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Web scraping with Python: Requests

Web scraping is the process of extracting data from websites. It can be as simple as manually copying and pasting from a webpage. More commonly though, it refers to the use of scripts or bots to extract the data automatically.


The Requests package is one of the most downloaded packages for Python. It averages around 30 million downloads a week (Requests, 2023). Requests provide the ability to query a webpage’s HTML code via Python. While its most common use is as an API tool, it is also great for extracting information from HTML without having to rely on a browser. 

Due to its popularity, Requests does come included in many popular Python distributions, including Anaconda. If your installation doesn’t have requests, simply run a Pip install from the command prompt, or terminal.

A full tutorial on the Requests package could take up a Udacity course. This blog article is going to focus on interacting with HTML and HTTP status codes to provide some insight into how a webpage is responding. This article will cover the .get() method to call a URL. From there, we will learn to use additional methods such as status_code, text, find, and content.


The .get() method from requests works by passing a URL. This returns the html code that makes up the URL in question. In this example, we are going to look at Udacity’s main website. Note the output: <Response [200]>. This is the HTML status code.


Status_code can be used to return the HTTP status codes of a website. This can provide vital information as to how a website is responding. 

HTTP status codes work as follows:

  • 100’s the request was received
  • 200’s the request was successfully acted on 
  • 300’s the request required a redirection 
  • 400’s client error 
  • 500’s server error

Basically, when monitoring a website’s response, a response code starting with 1,2, or 3 means the page is working fine. 4 or 5 show the website is not responding .You can use status_code to get the direct status code that you can pass to a variable.

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Another option is .ok, which will return True for any status code under 400

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Either status_code or ok are great for creating a script that monitors website responsiveness. If you are monitoring a set of websites, this script can alert you to problems before the complaint emails start rolling in.


Speaking of responsiveness. Sometimes problems with a webpage can cause a .get() request to hang. This can last a few seconds, a few  hours or until a break command is issued. One way to avoid this is to simply add a timeout argument. In the example below, the call will timeout after 3 seconds if there is no response.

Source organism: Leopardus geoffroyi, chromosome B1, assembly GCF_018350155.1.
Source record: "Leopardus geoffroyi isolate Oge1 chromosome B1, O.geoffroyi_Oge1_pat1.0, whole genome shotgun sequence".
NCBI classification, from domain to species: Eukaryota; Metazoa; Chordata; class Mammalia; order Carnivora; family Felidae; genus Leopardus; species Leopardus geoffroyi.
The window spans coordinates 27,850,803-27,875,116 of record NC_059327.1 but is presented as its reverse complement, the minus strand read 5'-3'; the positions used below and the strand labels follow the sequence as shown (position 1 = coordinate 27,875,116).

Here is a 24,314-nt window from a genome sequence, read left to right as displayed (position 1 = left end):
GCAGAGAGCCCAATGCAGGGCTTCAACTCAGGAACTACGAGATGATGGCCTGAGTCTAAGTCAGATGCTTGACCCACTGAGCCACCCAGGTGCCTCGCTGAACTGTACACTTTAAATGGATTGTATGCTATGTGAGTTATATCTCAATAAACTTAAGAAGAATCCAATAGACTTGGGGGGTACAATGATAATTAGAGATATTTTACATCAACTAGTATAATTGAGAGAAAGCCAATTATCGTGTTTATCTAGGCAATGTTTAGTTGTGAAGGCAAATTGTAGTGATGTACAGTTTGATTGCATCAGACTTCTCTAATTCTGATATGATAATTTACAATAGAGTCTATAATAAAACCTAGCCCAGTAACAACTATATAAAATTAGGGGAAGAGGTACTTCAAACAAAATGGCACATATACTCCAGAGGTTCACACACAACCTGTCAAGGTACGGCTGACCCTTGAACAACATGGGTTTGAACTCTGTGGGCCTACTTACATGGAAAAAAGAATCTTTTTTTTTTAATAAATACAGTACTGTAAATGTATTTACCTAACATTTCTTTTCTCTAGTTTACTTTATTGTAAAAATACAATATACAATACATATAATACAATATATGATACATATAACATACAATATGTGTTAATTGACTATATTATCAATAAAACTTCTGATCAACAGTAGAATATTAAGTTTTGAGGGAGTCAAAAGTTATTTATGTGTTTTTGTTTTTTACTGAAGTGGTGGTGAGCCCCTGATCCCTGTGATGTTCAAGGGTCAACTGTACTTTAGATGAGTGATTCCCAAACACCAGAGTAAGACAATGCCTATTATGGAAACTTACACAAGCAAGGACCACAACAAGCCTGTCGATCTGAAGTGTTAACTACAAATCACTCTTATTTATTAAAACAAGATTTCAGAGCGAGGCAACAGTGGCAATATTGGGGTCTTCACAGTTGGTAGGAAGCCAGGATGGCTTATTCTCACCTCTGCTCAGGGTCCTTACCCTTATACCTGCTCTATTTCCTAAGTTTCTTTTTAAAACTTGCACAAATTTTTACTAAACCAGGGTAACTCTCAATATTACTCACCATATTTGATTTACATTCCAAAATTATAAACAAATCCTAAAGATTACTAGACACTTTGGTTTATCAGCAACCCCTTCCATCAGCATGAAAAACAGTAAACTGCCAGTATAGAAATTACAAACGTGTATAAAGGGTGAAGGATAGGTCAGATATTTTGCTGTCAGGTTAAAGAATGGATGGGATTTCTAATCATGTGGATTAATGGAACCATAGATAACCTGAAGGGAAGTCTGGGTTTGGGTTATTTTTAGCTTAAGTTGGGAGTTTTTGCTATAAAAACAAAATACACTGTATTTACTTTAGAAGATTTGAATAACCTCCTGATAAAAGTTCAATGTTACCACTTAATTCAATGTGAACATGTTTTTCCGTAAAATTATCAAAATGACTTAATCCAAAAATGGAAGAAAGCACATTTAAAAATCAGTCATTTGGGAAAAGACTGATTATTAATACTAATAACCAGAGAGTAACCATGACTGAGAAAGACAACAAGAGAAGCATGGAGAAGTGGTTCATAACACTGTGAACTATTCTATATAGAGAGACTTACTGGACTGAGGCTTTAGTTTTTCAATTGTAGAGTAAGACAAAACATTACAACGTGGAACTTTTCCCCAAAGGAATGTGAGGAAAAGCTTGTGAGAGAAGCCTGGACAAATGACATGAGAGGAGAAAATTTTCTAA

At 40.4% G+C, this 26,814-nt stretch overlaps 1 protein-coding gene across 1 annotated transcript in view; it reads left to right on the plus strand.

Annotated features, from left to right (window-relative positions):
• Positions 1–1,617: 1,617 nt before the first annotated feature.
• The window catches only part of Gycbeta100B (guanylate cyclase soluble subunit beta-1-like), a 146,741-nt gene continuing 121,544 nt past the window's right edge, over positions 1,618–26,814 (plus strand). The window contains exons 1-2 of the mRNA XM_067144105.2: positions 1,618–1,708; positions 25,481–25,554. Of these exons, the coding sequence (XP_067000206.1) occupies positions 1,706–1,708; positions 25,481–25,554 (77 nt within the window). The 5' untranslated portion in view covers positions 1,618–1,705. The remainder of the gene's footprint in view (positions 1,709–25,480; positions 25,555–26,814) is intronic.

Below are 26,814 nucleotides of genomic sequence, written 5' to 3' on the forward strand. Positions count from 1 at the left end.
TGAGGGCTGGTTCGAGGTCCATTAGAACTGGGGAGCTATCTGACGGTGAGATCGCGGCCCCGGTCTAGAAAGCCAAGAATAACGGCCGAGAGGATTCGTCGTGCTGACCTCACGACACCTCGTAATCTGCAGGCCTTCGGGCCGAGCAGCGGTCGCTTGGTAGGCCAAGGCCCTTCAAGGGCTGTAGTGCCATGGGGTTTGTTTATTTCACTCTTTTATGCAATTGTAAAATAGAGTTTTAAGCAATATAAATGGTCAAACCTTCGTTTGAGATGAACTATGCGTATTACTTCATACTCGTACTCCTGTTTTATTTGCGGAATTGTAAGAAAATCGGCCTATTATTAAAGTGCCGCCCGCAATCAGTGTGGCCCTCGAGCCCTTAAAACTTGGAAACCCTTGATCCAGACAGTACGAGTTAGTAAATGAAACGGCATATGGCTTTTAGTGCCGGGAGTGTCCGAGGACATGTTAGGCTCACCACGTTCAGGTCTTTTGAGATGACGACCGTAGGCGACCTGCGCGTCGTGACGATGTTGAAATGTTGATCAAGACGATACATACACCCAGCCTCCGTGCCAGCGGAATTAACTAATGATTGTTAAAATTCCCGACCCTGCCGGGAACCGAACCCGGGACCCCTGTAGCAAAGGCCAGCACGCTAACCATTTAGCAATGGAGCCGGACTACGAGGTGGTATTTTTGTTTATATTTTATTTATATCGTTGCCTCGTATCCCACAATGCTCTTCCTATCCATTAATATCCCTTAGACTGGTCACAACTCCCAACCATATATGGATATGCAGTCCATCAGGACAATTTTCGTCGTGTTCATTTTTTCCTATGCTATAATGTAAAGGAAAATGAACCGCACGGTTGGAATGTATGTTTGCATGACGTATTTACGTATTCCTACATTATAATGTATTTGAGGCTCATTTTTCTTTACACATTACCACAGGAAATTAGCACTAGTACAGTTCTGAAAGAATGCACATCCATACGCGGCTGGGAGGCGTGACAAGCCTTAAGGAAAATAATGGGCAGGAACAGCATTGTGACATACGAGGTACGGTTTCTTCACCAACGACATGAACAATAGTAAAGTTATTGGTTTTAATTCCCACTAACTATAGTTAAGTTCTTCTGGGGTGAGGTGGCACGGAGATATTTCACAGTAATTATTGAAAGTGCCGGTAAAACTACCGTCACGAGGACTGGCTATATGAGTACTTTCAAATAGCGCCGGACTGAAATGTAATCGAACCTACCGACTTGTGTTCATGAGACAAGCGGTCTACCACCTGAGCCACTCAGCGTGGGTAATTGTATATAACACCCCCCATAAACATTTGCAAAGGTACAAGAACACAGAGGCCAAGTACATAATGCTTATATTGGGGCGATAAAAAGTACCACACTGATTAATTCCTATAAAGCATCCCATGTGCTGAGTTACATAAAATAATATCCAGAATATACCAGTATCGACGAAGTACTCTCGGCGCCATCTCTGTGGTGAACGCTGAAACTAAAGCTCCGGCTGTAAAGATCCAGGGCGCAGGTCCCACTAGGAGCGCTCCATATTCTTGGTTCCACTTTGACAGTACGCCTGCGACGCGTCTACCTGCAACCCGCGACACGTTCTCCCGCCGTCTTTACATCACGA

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The .text method returns the HTML code behind the website.

The HTML for a website can sometimes be a bit overwhelming, so adding a slicer (like shown below) to the r.text command returns only the first 150 characters.

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Unfortunately, the .text method returns raw text and does not provide any HTML parsing. For that you will need to utilize a parsing package like Beautifulsoup. .text does have a .find method which does allow for searching the raw text of the HTML. In the example below, find returns the character start position of the word Udacity in the HTML code. So looking at the slicer example above, you can see that the U in Udacity is the 122nd character in that text string.

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The r.content at first looks just like r.text output, but while r.text is Unicode, r.content is a byte output, meaning it can handle things beyond text, like images. r.content can also be used to save the HTML code into a file format.

This is a great method for monitoring changes to a website or creating snapshots of how a website was performing at a specific time.

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While the Python package requests is actually more geared towards working with APIs, it can be a useful tool for basic web scraping and website monitoring. Adding parsing tools like Beautifulsoup can greatly improve working with the HTML in Python. However, sometimes a raw text search or being able to store the HTML code as file is really all that is needed.

Interested in expanding your Python skills? Udacity offers a variety of Python courses for any skill level. Just starting out, try our Introduction to Programming Nanodegree and learn coding basics. Already have a coding foundation, try our Intermediate Python Nanodegree program to learn more advanced Python topics and skills.